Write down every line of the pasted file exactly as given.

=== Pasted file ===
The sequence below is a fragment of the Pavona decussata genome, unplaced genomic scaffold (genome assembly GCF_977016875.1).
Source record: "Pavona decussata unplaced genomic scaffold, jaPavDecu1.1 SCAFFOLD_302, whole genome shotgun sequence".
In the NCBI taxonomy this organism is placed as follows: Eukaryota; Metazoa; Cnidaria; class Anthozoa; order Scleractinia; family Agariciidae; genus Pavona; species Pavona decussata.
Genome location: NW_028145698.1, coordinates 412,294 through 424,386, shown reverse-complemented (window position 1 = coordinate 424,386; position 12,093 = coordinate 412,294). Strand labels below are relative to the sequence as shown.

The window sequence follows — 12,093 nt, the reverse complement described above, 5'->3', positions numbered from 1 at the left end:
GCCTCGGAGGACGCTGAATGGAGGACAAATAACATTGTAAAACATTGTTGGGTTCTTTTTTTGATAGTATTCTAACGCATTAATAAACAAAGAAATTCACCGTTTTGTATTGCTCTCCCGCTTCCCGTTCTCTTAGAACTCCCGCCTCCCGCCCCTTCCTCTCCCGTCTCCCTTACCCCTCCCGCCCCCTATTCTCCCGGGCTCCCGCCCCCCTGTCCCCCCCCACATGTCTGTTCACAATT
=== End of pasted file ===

The sequence below is a fragment of the Pavona decussata genome, unplaced genomic scaffold (genome assembly GCF_977016875.1).
Source record: "Pavona decussata unplaced genomic scaffold, jaPavDecu1.1 SCAFFOLD_302, whole genome shotgun sequence".
In the NCBI taxonomy this organism is placed as follows: Eukaryota; Metazoa; Cnidaria; class Anthozoa; order Scleractinia; family Agariciidae; genus Pavona; species Pavona decussata.
Genome location: NW_028145698.1, coordinates 412,294 through 424,386, shown reverse-complemented (window position 1 = coordinate 424,386; position 12,093 = coordinate 412,294). Strand labels below are relative to the sequence as shown.

The window sequence follows — 12,093 nt, the reverse complement described above, 5'->3', positions numbered from 1 at the left end:
GCCTCGGAGGACGCTGAATGGAGGACAAATAACATTGTAAAACATTGTTGGGTTCTTTTTTTGATAGTATTCTAACGCATTAATAAACAAAGAAATTCACCGTTTTGTATTGCTCTCCCGCTTCCCGTTCTCTTAGAACTCCCGCCTCCCGCCCCTTCCTCTCCCGTCTCCCTTACCCCTCCCGCCCCCTATTCTCCCGGGCTCCCGCCCCCCTGTCCCCCCCCACATGTCTGTTCACAATT